Prior to the experiments, we gathered parts or entire colonies of four ground-nesting ant species: Atta sexdens, Pheidole fallax, S. saevissima and Camponotus blandus. They were selected because they are commonly found along forest edges where E. burchellii raids are frequent and because the size of their workers permits easy manipulation if compared with the much smaller workers of Crematogaster tenuicula and Wasmannia auropuncta, two other species frequent in this habitat [6,7]. With colonies of 5–8 million workers, A. sexdens is a leaf-cutting, fungus-growing ant, while the three other species are generalist foragers [6–8]. S. saevissima, whose workers forage mostly nocturnally, forms supercolonies extending over up to 54 km in its native range in French Guiana [6–9]. In C. blandus colonies, consisting of ca. 6000 individuals, the workers forage during the hottest hours of the day, whereas P. fallax colonies, containing fewer than 1000 workers, are active all around the clock [6–8].

We placed these ants in large plastic boxes with earth from their nests and transported everything to the laboratory. There, we opened the boxes (whose sides were covered with Fluon® to prevent the workers from escaping), furnished these ants with pieces of cotton imbibed with water and with diluted honey and allow them to calm down during one night (they rearranged the earth in the boxes, grouped the brood and proceeded with numerous acts of self- and allo-grooming). The next day, we delicately placed the boxes in a freezer where the workers progressively became numb. We took these precautions to limit the possibility that defensive compounds remained on the workers’ cuticle (some may have been released while we were gathering them). We then looked for an E. burchellii bivouac from which we gathered several hundred workers plus leaf-litter. We placed these ants and the leaf-litter in a large, smooth-walled plastic box, transported the box to the laboratory, and waited until the workers had calmed down.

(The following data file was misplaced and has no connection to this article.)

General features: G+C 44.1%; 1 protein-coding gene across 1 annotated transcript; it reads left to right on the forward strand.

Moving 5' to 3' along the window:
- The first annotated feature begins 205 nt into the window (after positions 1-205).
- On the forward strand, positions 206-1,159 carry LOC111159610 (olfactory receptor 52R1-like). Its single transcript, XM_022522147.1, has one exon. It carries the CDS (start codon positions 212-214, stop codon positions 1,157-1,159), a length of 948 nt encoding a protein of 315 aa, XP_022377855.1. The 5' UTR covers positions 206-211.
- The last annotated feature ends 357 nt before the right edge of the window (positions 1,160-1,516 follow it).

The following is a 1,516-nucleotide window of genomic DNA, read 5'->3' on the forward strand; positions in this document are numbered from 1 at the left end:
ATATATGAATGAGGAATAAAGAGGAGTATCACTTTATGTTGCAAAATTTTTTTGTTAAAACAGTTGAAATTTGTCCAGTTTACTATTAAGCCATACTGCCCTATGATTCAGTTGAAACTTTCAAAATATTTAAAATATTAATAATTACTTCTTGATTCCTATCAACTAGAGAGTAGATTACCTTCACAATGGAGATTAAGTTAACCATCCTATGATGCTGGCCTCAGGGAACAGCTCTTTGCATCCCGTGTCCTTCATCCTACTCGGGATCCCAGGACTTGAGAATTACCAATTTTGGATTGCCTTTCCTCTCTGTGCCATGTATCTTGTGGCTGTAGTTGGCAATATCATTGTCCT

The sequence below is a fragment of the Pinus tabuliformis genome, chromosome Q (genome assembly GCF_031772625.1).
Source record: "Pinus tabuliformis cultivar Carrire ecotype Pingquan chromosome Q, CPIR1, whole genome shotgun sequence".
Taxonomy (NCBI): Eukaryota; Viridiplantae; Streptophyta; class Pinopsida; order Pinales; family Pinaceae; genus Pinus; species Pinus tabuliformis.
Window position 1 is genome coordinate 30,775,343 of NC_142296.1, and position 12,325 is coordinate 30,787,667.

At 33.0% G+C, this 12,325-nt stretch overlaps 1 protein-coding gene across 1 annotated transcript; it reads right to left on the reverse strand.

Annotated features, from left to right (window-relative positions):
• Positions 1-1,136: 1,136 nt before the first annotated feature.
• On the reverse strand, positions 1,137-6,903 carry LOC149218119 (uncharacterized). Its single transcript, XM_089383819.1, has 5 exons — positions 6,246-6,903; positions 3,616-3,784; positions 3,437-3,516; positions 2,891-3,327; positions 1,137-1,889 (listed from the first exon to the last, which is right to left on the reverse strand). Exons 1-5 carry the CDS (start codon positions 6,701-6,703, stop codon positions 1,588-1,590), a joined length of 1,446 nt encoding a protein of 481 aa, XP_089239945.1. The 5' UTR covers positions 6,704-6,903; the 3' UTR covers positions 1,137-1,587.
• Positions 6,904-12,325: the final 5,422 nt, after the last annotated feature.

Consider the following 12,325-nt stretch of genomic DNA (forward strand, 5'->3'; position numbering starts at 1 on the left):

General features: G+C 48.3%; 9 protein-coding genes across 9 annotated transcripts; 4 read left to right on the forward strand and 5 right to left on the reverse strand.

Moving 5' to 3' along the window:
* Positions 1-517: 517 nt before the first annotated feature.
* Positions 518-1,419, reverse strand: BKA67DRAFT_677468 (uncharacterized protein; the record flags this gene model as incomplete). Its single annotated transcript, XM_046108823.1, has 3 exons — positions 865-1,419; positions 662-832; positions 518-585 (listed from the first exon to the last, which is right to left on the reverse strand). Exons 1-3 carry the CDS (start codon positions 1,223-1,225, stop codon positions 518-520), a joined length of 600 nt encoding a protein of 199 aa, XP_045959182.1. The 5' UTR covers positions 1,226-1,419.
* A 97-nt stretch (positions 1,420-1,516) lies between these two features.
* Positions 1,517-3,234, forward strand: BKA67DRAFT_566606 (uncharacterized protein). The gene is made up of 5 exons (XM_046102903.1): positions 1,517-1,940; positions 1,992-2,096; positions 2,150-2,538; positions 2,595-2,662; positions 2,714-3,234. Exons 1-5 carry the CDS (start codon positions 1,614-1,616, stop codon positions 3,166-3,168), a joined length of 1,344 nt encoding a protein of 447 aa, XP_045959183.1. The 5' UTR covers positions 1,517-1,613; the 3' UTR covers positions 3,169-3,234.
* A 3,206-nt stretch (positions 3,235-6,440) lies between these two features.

In keeping with the idea that simple, practical research approaches are needed to study the basic biology of social insects [10], we used the simplest possible technique to transfer cuticular compounds onto live ants, which consisted of rubbing a given Eciton individual with the thorax from a different worker ant [11,12]. After trying this method during a preliminary study conducted in the field on three E. burchellii raids, we adapted it for use in laboratory conditions. To do so, we picked up an E. burchellii worker using a pair of supple forceps without perturbing its colony-mates. Then, using a second pair of forceps, we picked up a heterospecific worker (which we had allowed to thaw) and rubbed its thorax against the E. burchellii worker during 2 min (for small Pheidole and Solenopsis workers, two successive individuals were used). The E. burchellii workers were then released among their colony-mates and we noted if they were admitted, antennated (i.e., successive touching with antennae as a sensory probe [8]), pursued or bitten. The same process was undertaken for each sympatric ant species tested and for a control lot, for which we used an E. burchellii colony-mate (n = 30 in all cases).